Expectation Value of 1/r for Hydrogen using Virial Theorem -Quantum Mechanics

In this post we will be evaluating the expectation value of 1/r : \left<\frac{1}{r}\right> using the Virial Theorem, that we proved and talked about in the last post.

We will be using the expression for Energy of the nth energy level for Hydrogen Atom:

E_n=-\frac{m}{2\hbar^2}\left(\frac{e^2}{4\pi \epsilon_0 }\right)^2\frac{1}{n^2}

Virial Theorem states that for stationary states,
2\left<T\right>=\left<x\frac{\partial V}{\partial x}\right>

For Hydrogen, V=-\frac{e^2}{4\pi \epsilon_0 r}

For 3-dimensions Virial Theorem can be written as:
2\left<T\right>=\left<r\frac{\partial V}{\partial r}\right>

Plugging the value of V in the above equation, we get

\implies 2\left<T\right>= \frac{e^2}{4\pi \epsilon_0 r}

\implies 2\left<T\right>= -\left<V\right>

We know, E_n=\left<T\right>+\left<V\right>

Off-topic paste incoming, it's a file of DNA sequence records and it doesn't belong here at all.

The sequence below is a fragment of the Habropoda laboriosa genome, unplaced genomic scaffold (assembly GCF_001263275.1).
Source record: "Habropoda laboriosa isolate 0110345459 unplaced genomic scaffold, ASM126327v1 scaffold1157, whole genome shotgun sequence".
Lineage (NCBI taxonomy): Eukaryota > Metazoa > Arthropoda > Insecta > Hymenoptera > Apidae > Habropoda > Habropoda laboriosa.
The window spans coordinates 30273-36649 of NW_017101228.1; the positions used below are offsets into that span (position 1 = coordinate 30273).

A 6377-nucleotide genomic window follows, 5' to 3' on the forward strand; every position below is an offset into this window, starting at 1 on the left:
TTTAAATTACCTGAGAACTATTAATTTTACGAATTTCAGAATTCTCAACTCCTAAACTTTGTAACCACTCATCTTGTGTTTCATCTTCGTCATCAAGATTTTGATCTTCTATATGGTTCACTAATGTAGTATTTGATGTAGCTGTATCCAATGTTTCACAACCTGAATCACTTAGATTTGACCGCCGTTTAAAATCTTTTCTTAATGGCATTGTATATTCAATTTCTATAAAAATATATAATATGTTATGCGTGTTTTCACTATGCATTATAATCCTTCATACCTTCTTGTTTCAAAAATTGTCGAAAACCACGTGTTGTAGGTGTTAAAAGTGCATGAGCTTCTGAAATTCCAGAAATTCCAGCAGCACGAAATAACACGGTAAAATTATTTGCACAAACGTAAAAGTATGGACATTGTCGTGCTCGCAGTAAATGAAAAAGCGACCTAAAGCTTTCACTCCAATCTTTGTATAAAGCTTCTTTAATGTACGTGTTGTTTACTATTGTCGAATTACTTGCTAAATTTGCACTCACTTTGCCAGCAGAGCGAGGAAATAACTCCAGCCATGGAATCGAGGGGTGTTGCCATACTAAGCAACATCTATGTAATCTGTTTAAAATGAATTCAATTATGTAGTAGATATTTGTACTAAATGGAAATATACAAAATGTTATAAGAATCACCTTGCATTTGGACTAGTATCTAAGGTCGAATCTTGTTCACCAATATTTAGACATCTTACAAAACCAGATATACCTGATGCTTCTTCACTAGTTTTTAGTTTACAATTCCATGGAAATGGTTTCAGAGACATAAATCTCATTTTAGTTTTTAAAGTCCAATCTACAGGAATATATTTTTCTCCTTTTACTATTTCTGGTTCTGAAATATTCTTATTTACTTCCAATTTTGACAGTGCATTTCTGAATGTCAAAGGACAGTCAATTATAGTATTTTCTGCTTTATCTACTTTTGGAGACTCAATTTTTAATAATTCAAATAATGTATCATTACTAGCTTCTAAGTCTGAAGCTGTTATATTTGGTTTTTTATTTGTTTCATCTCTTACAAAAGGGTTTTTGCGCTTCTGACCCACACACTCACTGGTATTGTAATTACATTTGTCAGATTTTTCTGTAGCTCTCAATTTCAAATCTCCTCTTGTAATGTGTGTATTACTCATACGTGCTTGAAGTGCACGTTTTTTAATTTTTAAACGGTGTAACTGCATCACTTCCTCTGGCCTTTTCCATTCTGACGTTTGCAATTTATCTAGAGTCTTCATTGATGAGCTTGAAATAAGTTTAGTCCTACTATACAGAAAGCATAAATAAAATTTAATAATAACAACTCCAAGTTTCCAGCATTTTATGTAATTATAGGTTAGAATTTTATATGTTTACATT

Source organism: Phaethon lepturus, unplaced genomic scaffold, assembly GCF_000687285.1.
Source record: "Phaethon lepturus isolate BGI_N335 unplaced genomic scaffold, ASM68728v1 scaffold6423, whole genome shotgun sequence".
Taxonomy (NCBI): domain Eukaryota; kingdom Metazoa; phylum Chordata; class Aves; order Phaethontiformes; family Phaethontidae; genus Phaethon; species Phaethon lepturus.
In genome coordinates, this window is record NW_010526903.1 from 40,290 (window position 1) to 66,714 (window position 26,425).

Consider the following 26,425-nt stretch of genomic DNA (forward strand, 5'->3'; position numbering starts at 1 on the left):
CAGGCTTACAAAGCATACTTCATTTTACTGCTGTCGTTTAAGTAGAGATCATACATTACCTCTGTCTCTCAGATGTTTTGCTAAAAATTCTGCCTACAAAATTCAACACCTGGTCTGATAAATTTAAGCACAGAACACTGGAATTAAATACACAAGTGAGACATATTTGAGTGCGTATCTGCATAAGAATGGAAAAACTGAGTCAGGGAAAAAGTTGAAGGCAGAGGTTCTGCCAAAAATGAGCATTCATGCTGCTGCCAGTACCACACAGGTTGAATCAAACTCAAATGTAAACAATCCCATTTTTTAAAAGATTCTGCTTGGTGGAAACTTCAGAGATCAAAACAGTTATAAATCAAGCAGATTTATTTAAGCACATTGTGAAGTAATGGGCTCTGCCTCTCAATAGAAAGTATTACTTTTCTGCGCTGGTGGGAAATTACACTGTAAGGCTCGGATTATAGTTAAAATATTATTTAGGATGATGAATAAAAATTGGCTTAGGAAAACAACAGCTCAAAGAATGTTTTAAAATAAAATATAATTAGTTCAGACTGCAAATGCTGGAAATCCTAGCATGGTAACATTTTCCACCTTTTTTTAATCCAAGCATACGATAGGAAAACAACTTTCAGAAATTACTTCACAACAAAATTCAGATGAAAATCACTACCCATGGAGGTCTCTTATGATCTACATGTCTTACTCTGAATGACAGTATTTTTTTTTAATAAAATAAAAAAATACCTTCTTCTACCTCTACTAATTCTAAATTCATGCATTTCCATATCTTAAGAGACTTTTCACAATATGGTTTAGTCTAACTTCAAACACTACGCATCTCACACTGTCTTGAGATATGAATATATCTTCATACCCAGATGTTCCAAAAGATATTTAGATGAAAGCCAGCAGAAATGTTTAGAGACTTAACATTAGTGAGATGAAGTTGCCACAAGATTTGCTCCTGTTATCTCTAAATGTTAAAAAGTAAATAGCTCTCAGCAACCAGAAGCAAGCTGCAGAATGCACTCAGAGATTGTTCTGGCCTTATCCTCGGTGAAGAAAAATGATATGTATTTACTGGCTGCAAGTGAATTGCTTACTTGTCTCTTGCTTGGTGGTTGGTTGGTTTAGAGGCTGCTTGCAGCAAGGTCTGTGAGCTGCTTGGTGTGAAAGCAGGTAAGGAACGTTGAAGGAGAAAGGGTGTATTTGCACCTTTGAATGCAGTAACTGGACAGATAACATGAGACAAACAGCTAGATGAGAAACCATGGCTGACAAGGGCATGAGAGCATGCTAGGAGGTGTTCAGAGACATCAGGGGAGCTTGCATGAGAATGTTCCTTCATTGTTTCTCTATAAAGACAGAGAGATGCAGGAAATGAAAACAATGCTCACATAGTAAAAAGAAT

\implies E_n=-\frac{\left<V\right>}{2} + \left<V\right>

\implies E_n=\frac{\left<V\right>}{2}

Now plugging the expression of Energy for Hydrogen in the above equation, we get

\implies -\frac{m}{2\hbar^2}\left(\frac{e^2}{4\pi \epsilon_0 }\right)^2\frac{1}{n^2}=\frac{\left<V\right>}{2}

\implies \left<V\right> = -\frac{m}{\hbar^2}\left(\frac{e^2}{4\pi \epsilon_0 }\right)^2\frac{1}{n^2}

\implies -\frac{e^2}{4\pi \epsilon_0} \left<\frac{1}{r}\right>=  -\frac{m}{\hbar^2}\left(\frac{e^2}{4\pi \epsilon_0 }\right)^2\frac{1}{n^2}

\implies \left<\frac{1}{r}\right>=  \frac{m}{\hbar^2}\frac{e^2}{4\pi \epsilon_0 }\frac{1}{n^2}

This is the expectation value of 1/r for Hydrogen.

You can simplify it further by writing in terms of the Bohr’s radius a_0 ,

a_0= \frac{4\pi \epsilon_0 \hbar^2}{m e^2}

Using the above expression, one can write  \left<\frac{1}{r}\right> , as

 \left<\frac{1}{r}\right> = \frac{1}{n^2 a_0}

If you have any questions or doubts regarding the above proof, feel free to post a comment down below.




PhD researcher at Friedrich-Schiller University Jena, Germany. I'm a physicist specializing in theoretical, computational and experimental condensed matter physics. I like to develop Physics related apps and softwares from time to time. Can code in most of the popular languages. Like to share my knowledge in Physics and applications using this Blog and a YouTube channel.
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